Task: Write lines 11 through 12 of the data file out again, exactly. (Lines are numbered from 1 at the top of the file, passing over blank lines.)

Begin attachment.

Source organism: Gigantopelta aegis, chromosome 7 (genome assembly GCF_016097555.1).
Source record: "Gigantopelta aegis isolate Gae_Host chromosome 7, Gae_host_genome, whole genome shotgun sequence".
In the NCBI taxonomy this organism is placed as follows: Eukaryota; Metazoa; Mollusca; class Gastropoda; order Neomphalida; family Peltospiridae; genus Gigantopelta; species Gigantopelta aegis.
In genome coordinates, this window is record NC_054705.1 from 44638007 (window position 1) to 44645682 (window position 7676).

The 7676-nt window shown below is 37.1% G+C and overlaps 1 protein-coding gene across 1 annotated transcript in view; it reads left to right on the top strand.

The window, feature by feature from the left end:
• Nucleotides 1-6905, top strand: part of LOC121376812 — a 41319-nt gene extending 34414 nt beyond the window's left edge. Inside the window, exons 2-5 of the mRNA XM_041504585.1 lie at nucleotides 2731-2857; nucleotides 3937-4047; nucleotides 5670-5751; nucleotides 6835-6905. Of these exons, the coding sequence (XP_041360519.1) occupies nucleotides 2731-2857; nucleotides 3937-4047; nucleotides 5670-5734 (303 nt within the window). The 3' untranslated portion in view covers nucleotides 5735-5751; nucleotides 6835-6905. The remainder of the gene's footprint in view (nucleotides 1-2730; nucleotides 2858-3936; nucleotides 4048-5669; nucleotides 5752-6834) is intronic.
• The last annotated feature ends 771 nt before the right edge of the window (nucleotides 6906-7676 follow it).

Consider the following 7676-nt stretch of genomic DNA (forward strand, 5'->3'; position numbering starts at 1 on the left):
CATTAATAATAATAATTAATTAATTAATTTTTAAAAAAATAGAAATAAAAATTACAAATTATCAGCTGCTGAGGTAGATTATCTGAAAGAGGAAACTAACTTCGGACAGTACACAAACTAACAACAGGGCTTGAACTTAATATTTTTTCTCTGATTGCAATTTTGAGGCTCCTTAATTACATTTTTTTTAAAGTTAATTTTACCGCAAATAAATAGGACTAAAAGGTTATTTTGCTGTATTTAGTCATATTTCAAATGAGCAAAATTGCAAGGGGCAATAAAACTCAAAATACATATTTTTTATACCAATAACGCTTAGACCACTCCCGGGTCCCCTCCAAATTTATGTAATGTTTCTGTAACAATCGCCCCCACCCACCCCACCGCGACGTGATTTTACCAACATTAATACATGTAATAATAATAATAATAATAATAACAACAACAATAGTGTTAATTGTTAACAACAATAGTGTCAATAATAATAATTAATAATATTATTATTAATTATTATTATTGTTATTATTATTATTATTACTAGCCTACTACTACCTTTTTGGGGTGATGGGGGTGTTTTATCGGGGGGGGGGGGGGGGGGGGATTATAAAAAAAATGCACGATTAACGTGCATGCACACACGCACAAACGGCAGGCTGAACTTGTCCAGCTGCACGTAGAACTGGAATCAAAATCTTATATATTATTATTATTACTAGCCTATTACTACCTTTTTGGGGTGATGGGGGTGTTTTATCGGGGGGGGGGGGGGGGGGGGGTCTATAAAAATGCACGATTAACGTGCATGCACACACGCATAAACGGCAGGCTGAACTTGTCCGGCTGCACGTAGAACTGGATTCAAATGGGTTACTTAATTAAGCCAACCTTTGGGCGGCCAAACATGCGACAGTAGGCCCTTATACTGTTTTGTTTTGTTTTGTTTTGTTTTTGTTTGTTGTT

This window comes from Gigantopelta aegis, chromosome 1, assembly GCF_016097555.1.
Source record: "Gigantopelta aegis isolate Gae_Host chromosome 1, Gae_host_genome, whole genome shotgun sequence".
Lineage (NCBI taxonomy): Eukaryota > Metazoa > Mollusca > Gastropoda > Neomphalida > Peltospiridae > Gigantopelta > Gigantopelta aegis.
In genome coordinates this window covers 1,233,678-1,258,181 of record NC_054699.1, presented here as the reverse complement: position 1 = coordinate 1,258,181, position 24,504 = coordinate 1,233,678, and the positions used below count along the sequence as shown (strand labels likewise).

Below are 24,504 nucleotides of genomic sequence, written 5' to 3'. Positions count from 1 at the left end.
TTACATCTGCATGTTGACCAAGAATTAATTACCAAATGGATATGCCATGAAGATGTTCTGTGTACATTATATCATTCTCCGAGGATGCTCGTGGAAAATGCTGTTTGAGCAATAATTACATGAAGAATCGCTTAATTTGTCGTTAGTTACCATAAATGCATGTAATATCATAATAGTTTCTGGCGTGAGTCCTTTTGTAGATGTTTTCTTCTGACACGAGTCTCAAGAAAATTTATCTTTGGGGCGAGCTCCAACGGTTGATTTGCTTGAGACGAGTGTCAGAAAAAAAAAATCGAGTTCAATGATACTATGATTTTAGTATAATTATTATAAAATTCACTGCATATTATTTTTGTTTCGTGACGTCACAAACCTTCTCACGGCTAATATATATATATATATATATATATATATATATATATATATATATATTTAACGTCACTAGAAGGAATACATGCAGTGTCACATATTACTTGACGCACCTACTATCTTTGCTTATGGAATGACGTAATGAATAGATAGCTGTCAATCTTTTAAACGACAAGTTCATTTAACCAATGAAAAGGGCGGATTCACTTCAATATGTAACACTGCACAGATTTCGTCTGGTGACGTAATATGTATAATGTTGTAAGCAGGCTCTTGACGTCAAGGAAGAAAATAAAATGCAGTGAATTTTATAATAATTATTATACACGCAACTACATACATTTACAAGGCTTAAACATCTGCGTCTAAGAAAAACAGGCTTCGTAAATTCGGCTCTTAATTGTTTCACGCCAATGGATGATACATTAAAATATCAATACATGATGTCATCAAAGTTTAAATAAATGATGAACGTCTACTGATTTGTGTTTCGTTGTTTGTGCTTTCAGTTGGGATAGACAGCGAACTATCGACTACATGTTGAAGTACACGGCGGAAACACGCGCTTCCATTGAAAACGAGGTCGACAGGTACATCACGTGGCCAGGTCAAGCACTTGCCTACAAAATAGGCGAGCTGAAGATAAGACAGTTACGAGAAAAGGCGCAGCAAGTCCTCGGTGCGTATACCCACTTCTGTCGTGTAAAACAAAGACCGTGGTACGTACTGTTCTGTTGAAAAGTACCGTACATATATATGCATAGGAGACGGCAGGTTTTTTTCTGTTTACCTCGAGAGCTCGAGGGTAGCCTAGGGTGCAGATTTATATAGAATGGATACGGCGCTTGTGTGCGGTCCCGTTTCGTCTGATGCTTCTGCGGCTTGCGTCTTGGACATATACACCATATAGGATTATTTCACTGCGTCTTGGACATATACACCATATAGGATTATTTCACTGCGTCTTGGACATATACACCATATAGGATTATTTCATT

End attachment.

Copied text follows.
This window comes from Gigantopelta aegis, chromosome 1, assembly GCF_016097555.1.
Source record: "Gigantopelta aegis isolate Gae_Host chromosome 1, Gae_host_genome, whole genome shotgun sequence".